Ability of the brain to develop alternative pathways ...
Quality of life care : Not minder-care
Traditional care was minder-care for those with significantly reduced intellectual capacity. An intellectual disability for which they received three meals a day and a bed in an institution where the service priority was just administration, domestic and personal hygiene - in that order of priority.
Little or no consideration was given to improving intellectual capacity, as it was believed that once an adult, the brain's networks became fixed. And, most residents of institutions were adults. This philosophy providing institution staff with little reason to provide other than basic minder-care, where residents did little more than sit around or wandered around day after day.
When most institutions were finally closed, the majority of residents were moved to supported accommodation group homes in the community, where many ex-institution minder-care entrenched staff went as well - ensuring the minder-care tradition remained alive and well entrenched in the new environments.
Although there were a few pockets of staff willing to risk the intimidation of the traditional minder-carers and those they have indoctrinated into such ways, traditional ways won the day.
Movement towards quality of life care was, and is assisted by those service providers who have determined their group homes shall be active support compliant and accepting brain plasticity research and findings.
With the aid of the writings of Dr Norman Doidge MD, et al, we present the following in support of the above.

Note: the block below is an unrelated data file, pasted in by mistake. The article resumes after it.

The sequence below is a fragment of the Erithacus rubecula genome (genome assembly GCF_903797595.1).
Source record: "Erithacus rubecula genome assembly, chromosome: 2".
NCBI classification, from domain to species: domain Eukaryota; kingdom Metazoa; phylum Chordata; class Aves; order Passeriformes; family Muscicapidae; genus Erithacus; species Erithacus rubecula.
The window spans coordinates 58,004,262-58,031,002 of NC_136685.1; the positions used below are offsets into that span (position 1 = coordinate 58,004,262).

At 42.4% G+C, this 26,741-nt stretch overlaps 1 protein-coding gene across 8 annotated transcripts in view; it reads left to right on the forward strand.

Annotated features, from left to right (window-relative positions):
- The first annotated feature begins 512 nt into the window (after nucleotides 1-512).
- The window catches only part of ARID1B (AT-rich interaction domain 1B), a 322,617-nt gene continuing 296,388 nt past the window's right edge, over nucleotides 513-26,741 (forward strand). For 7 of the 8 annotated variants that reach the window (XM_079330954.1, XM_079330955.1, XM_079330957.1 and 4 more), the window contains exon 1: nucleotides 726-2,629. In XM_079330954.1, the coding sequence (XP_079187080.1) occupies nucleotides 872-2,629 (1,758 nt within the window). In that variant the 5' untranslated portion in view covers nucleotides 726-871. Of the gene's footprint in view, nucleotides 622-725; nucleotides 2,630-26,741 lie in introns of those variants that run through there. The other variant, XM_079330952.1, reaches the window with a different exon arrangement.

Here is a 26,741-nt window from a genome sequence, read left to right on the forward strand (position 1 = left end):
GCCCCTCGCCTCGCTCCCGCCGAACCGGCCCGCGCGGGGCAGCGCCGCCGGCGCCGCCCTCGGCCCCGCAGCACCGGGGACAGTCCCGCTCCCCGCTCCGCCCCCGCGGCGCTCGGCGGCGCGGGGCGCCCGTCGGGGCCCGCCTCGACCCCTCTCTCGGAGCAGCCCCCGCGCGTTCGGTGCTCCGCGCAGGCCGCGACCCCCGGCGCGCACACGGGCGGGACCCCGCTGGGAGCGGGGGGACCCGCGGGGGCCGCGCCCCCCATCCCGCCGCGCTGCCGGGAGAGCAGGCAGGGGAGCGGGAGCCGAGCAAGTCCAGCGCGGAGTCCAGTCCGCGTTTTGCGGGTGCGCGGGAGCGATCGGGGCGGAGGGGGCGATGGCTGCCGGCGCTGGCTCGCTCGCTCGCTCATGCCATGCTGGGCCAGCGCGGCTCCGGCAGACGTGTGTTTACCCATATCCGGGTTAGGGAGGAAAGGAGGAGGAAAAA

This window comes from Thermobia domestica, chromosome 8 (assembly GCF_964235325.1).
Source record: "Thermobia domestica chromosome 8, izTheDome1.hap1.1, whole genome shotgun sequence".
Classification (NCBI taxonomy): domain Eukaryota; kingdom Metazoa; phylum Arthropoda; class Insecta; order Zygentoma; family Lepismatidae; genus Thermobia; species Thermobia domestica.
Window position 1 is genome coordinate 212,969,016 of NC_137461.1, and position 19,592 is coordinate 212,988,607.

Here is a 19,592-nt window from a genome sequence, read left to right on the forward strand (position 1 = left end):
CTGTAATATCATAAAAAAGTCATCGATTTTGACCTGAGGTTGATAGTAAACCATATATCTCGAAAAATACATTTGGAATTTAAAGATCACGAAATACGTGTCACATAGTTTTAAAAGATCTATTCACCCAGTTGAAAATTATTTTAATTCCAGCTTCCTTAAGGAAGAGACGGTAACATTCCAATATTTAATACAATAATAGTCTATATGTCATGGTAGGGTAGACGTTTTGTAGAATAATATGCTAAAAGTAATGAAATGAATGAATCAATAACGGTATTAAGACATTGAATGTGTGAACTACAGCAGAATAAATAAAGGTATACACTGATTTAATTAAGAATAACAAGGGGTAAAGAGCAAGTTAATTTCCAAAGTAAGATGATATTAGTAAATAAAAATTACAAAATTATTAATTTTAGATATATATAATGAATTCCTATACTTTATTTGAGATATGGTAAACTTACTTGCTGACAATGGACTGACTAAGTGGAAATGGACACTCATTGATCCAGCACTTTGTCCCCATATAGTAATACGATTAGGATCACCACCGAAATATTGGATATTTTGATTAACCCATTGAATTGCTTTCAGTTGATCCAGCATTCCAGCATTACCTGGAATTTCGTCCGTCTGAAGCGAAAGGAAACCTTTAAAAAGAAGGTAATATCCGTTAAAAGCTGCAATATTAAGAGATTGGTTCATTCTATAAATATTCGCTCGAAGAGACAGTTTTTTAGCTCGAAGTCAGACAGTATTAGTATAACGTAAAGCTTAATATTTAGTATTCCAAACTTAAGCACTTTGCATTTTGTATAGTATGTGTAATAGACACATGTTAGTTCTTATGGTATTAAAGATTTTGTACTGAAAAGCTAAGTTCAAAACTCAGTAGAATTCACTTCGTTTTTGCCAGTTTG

Research shows that areas of the brain which were damaged, which did not develop properly or were subsequently disrupted, can be taken over by other areas of the brain through extensive and repetitive learning by dedicated support staff providing residents with consistent skill development within quality of life care and support.
In the past two decades an enormous amount of research has revealed that the brain never stops changing and adjusting.
Learning is the ability to acquire new knowledge or skills through instruction or experience. Memory is the process by which that knowledge is retained over time. The capacity of the brain to change with learning is plasticity. So how does the brain change with learning?
Initially, newly learned data is "stored" in short-term memory, which is a temporary ability to recall a few pieces of information. Some evidence supports the concept that short-term memory depends upon electrical and chemical events in the brain as opposed to structural changes such as the formation of new synapses.
According to Dr Daniel A Drubach MD (2000), there appears to be at least two types of modifications that occur in the brain with learning:
- A change in the internal structure of the neurons, the most notable being in the area of synapses and,
- An increase in the number of synapses between neurons.
Plasticity, or neuroplasticity, is the lifelong ability of the brain to reorganize neural pathways based on new experiences. As we learn, we acquire new knowledge and skills through instruction or experience. In order to learn or memorize a fact or skill, there must be persistent functional changes in the brain that represent the new knowledge. The ability of the brain to change with learning is what is known as neuroplasticity.
As learning takes place new pathways are generated. These new pathways allow the brain to perform lost functions in a new and different way. With repeated practice almost everyone with ‘damaged brain cells’ should be able to re-gain lost functions by altering the way in which those functions are practiced. The practice must involve a variety of sensory stimuli and must be repeated over and over.
Hence the need for residents of supported accommodation group homes, and similar, to receive consistent active support, positive behaviour support and skill development to help ensure their quality of life development.
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